All Vermonters should be heard
When I was first elected to public office at the age of 37, I was lucky enough to have a mentor, Tom Lehner, who had spent most of his career in public administration. I first met him when I was a young law clerk to Supreme court Justice Louis Peck and he was the Court Administrator. Tom took seriously the obligation of government to look out for all Vermonters – especially those who could not easily speak up for themselves. I remember how he would raise his eyebrows at me when I was about to move ahead without fully considering all of the unintended consequences of a decision. He would say, "Remember Deb, what you see will depend upon where you are sitting."
Tom was teaching me a lesson in leadership -- that great leaders take time to listen. To be most effective, it is important to understand issues from the perspective of all Vermonters, not just from those rich or practiced enough to participate in public debate. This advice sounds simple, but I have seen how difficult it can be to put into practice.
It is human nature to see the world through the lens of our own life experiences; we tend to listen to and trust the advice of our own experts and those who share our values. It can be uncomfortable to have our opinions challenged, but this is exactly why it is important for government officials to make it easy for the public to get involved.
There has been a long history in our country of ordinary citizens speaking out and organizing against threats to public health and the environment. Examples from across the country include Love Canal in New York, a town built on a toxic chemical dumpsite, and Hinkley, Calif., a small farming community affected by groundwater pollution from a nearby gas plant. In Vermont, highly toxic chemicals from an old dry cleaning facility in Williamstown contaminated the soil and groundwater. In all of these cases, and many more, grassroots organizations played an important role in protecting health, communities and nature.
Advocates and nonprofit organizations ensure that Vermonters have the tools and resources needed to participate in decisions that impact their communities and our Vermont way of life. This is why at the Agency of Natural Resources ("The Agency"), we are finding ways to increase public participation in our decision-making.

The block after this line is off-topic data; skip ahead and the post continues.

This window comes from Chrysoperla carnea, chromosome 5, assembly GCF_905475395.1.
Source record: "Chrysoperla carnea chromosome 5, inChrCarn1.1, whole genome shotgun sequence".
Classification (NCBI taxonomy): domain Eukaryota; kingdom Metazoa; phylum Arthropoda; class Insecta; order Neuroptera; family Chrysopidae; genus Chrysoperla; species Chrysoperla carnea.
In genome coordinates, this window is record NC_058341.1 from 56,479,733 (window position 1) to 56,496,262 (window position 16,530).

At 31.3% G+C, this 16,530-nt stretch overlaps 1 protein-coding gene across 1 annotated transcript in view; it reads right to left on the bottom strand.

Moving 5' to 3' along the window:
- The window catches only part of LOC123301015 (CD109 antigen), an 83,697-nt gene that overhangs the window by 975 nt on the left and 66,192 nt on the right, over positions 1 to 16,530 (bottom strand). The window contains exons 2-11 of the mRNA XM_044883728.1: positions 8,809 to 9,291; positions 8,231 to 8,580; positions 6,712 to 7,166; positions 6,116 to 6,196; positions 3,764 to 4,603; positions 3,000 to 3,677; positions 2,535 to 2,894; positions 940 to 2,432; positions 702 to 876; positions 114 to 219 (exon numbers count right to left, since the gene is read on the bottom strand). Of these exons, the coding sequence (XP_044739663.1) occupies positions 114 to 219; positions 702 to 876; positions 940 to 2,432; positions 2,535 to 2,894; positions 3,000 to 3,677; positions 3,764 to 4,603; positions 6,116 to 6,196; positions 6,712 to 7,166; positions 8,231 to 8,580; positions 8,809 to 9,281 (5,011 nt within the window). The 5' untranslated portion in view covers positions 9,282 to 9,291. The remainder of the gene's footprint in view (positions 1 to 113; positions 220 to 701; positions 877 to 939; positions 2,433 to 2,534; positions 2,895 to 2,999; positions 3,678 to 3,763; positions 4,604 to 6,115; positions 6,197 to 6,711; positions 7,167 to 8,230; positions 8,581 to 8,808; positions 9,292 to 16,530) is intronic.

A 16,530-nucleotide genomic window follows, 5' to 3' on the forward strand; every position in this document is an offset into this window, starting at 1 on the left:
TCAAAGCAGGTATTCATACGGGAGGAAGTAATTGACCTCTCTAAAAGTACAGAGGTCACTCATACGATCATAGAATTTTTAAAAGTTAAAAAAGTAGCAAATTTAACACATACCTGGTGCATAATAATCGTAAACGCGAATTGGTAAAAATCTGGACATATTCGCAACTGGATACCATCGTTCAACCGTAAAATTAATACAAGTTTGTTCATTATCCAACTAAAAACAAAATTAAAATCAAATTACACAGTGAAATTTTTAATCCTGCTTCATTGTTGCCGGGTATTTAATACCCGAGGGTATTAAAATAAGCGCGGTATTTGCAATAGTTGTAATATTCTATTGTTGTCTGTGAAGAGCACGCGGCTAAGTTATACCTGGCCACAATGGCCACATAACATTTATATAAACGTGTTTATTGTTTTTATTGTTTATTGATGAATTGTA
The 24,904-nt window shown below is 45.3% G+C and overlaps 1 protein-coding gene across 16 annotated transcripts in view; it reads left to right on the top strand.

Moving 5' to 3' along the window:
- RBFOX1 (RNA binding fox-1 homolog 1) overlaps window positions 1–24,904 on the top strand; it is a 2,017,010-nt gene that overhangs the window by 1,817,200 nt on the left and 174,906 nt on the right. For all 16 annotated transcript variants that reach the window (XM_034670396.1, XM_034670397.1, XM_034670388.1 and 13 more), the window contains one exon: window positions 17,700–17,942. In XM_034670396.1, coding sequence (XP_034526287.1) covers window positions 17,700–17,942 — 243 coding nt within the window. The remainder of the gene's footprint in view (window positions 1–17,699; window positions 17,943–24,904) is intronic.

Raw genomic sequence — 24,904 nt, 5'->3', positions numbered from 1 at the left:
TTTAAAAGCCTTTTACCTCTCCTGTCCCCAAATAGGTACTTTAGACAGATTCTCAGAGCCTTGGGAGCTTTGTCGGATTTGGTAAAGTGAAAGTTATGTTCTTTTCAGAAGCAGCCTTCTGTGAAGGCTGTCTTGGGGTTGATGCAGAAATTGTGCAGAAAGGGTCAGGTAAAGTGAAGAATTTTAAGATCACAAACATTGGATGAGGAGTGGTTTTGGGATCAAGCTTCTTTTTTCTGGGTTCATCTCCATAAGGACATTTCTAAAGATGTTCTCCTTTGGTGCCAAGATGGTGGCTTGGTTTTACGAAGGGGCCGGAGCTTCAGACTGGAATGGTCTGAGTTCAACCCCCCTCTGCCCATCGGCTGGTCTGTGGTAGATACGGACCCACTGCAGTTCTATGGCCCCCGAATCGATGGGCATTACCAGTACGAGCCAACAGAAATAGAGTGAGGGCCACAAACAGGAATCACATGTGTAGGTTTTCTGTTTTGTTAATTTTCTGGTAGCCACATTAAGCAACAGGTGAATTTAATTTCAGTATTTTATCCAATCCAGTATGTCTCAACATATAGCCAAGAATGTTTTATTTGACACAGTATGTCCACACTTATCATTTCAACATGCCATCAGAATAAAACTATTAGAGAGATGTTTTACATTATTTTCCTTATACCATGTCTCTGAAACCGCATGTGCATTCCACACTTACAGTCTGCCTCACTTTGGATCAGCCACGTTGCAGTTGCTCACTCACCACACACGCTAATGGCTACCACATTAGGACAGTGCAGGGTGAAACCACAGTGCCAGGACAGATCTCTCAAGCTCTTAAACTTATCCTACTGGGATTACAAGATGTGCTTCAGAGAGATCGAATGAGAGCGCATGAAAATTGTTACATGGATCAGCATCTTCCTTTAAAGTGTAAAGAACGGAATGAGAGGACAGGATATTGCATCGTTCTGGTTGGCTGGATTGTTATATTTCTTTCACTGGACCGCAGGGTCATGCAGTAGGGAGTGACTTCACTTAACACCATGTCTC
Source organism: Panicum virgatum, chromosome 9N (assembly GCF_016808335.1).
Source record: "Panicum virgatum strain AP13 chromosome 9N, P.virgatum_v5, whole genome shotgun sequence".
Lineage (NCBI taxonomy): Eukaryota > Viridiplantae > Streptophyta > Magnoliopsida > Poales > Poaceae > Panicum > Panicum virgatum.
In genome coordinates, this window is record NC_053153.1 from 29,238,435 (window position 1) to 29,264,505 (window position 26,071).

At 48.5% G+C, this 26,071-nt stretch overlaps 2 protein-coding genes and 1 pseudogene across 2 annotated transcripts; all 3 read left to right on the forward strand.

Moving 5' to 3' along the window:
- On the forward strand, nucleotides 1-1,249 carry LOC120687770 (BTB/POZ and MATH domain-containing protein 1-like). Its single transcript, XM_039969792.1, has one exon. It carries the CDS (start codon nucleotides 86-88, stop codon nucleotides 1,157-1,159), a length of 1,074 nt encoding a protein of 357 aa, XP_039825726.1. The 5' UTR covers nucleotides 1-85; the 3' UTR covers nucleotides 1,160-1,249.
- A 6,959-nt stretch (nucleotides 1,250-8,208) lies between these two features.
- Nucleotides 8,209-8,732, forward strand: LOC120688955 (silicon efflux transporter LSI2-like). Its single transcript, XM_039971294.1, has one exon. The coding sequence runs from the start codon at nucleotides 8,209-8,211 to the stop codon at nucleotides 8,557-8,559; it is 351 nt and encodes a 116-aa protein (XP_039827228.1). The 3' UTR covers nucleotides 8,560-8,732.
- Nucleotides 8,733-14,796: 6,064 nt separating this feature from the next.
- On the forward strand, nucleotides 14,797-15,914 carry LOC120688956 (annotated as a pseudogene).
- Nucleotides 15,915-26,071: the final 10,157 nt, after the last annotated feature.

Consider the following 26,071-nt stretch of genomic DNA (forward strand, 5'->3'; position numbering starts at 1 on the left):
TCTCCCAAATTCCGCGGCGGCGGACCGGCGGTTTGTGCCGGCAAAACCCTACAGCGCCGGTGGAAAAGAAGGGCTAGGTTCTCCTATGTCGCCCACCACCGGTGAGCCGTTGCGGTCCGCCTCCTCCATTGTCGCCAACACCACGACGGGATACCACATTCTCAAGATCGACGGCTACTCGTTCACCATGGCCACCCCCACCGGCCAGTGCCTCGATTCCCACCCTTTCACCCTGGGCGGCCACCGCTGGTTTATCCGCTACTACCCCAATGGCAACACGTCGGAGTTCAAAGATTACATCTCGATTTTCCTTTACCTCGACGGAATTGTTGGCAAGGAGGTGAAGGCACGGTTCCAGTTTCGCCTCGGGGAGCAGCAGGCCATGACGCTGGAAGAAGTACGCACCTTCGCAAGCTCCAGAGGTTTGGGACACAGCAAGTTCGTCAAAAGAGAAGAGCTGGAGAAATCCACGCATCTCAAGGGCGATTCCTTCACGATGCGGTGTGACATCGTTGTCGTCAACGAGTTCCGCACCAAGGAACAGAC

This year, we have brought to the legislature a proposal to reform our permitting process. Our goal is to simplify the notice and comment periods so that it is easier for neighbors and community members to learn about projects and get involved. Other changes will ensure that we develop a transparent record that explains the basis of our decisions and that projects requiring multiple permits can be coordinated, making it easier to participate in public hearings. We are increasing opportunities for stakeholders to meet with Agency staff early in the permitting process so we can take into account their concerns. We also hope to get legislative support to establish a reconsideration process for decisions made by the Agency that Vermonters can navigate without a lawyer.
These changes will be good for the Agency and good for Vermont. By increasing the opportunity for Vermonters to participate, our decision-making will be more transparent. With more process up front, there will be less need for costly law suits. But the most important reason for creating systems that encourage public involvement is that the decisions themselves will be better.
Over the years, I have come to understand how important it is that Vermonters have equal access to the administrative and judicial process. I have also seen how difficult and expensive these proceedings can be and how we must continue to encourage our citizen activists. As environmental pioneer, Donella Meadows has said "No one can define or measure justice, democracy, security, freedom, truth, or love. No one can define or measure any value. But if no one speaks up for them, if systems aren't designed to produce them, if we don't speak about them and point toward their presence or absence, they will cease to exist."
Deb Markowitz is the Secretary of the Vermont Agency of Natural Resources.
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